The digital age has had an unquestionable positive impact on the ability of advertisers to zero in on consumers fitting their ideal demographic, geographic and psychographic profiles, with the proficiency of a star athelete like Lebron James or Eli Manning to hit their respective targets. But, just as you can’t put Eli Manning on the basketball court or put Lebron James on a football field and get the same results, you can’t expect digital media alone to accomplish all of the media goals and objectives in your marketing media strategy.

The purchase cycle
Big ticket purchases like cars, furniture, jewelry, and medical services are some of the most important retail investments affecting individuals—and the consumer doesn’t want to make a mistake.

Digital marketing is great at attracting audiences concerned with making the best decisions—people who are proactive about their purchasing decisions. And often, those who are proactive about searching are also proactive about engaging. This likelihood to engage means digital should be a core component of any well-balanced media plan. But marketers have a long purchase cycle to consider, during which awareness, information, reassurance and loyalty must be established and sustained to help the consumer confidently choose to invest in your brand above all others offering similar services. That’s where traditional media shines.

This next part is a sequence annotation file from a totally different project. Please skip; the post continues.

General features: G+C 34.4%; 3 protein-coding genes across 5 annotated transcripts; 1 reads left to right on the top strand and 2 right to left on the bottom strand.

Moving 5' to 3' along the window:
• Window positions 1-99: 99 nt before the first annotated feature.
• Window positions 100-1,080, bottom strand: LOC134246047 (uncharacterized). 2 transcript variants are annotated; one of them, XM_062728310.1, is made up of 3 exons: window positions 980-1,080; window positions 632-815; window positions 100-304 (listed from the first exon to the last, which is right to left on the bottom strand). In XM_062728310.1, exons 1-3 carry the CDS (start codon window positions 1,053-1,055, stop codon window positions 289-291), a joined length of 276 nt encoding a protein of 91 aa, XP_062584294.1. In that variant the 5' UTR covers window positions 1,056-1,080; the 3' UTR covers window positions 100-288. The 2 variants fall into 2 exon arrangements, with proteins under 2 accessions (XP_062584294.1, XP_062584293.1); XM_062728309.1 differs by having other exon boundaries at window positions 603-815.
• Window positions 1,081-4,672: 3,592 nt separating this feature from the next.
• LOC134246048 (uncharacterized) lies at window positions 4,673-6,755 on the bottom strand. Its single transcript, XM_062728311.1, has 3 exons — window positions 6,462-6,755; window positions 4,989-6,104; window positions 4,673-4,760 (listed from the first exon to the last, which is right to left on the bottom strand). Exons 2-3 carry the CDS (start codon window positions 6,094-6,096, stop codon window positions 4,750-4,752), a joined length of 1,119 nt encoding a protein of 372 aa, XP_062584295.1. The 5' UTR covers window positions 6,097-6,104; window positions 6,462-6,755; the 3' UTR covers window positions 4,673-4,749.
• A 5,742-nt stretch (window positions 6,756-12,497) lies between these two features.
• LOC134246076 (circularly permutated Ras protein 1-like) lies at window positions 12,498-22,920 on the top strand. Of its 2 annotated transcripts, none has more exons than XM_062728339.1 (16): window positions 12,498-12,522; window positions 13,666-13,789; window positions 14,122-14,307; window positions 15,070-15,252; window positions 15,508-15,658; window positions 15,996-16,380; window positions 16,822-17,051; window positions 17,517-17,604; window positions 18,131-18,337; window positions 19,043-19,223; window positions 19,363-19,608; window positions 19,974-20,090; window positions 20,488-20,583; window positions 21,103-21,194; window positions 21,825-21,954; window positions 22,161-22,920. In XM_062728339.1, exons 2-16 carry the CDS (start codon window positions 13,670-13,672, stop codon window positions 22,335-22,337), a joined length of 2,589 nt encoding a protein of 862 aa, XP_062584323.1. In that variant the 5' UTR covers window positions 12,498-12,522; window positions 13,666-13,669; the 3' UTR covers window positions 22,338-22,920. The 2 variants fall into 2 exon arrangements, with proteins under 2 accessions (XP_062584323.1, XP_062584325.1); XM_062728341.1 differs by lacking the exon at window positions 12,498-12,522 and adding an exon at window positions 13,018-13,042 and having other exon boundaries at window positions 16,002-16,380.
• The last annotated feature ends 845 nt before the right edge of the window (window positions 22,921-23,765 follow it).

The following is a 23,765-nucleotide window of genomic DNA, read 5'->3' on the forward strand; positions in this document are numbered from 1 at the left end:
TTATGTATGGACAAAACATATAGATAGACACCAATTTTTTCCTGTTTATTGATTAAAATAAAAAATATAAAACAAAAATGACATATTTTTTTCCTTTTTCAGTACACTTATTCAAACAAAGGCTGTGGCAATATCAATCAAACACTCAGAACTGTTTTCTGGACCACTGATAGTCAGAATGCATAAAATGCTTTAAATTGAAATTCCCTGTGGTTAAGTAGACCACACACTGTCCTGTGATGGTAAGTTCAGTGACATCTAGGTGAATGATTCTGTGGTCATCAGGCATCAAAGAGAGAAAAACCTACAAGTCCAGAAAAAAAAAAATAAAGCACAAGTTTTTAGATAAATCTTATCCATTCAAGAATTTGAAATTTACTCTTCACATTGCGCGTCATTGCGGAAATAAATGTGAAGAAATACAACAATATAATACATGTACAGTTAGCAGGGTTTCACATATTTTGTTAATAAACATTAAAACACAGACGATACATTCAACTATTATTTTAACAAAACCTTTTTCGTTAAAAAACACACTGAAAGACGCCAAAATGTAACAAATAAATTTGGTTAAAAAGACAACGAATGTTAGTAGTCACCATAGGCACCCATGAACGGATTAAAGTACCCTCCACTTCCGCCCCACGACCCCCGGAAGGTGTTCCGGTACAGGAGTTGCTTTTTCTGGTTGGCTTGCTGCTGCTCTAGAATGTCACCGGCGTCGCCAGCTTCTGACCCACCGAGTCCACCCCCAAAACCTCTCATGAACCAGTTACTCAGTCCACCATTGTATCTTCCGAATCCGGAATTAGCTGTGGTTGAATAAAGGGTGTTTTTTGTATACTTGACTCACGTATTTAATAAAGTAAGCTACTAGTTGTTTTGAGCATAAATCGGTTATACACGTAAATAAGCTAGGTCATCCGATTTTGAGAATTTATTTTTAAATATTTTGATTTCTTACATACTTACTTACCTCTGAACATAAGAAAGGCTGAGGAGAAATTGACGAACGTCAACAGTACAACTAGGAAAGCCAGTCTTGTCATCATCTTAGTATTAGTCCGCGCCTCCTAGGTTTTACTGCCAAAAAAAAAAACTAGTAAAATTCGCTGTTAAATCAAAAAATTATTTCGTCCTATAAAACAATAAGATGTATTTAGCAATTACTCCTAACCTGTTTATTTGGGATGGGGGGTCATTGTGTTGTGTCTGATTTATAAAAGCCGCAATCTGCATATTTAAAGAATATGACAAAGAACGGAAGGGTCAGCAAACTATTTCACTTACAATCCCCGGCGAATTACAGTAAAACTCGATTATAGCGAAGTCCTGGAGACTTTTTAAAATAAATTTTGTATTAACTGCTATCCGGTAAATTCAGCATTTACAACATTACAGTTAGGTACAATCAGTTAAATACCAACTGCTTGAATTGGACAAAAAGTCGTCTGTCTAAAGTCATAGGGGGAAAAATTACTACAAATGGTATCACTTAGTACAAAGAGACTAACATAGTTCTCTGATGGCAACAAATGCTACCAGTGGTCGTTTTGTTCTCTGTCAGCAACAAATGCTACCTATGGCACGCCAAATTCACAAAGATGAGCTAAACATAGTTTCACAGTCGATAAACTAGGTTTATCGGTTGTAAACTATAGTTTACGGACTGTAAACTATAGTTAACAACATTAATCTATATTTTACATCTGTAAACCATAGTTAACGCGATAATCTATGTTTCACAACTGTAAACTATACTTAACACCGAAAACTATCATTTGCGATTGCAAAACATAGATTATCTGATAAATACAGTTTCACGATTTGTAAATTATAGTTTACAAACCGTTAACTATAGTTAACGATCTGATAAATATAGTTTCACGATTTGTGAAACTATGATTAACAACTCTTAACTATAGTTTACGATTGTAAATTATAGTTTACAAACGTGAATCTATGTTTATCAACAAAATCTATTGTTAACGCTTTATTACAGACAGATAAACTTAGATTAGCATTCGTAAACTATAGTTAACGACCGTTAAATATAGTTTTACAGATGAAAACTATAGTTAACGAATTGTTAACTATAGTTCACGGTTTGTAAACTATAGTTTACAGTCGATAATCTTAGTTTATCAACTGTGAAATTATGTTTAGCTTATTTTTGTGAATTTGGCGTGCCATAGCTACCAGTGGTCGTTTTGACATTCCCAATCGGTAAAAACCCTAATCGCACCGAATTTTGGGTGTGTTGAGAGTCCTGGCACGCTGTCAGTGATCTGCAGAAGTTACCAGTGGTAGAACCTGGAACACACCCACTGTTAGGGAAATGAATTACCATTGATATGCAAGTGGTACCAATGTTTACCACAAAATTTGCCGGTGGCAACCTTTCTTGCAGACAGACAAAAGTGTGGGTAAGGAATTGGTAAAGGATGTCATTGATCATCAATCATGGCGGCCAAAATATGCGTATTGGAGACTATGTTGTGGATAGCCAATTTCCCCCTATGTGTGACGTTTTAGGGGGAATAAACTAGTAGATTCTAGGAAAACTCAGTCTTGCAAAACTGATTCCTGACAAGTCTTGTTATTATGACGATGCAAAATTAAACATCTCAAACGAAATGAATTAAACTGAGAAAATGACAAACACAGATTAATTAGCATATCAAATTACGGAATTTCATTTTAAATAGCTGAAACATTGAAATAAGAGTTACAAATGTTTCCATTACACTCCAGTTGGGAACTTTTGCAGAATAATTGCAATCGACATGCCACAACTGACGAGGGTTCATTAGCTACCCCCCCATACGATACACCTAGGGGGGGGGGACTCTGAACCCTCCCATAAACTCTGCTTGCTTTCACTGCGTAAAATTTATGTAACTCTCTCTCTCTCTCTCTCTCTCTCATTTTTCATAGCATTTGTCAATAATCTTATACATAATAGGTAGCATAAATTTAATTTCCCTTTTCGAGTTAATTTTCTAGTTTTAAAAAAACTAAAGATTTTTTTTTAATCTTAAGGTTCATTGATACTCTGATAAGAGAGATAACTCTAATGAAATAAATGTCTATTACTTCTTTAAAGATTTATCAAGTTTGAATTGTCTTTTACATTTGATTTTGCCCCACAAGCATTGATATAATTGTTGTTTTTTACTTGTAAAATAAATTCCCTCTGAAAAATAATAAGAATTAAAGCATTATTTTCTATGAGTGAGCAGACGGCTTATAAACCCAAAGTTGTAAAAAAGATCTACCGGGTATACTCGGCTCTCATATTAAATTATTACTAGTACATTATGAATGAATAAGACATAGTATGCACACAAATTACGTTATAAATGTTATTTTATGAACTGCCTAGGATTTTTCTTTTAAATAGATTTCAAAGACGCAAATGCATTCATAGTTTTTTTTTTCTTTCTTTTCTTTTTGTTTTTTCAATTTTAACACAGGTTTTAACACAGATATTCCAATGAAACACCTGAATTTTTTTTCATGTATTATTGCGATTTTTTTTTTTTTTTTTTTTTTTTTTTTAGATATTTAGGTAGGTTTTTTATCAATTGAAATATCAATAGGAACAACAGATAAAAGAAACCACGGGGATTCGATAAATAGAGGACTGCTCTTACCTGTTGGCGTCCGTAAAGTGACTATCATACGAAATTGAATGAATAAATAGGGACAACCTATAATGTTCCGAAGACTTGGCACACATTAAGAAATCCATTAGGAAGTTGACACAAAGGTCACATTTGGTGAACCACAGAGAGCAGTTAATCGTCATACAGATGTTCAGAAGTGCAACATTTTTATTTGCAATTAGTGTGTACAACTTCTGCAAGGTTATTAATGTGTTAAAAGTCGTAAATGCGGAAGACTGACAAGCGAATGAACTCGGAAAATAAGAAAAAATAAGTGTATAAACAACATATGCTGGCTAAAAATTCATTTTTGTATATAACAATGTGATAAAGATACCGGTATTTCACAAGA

A good media strategy takes all kinds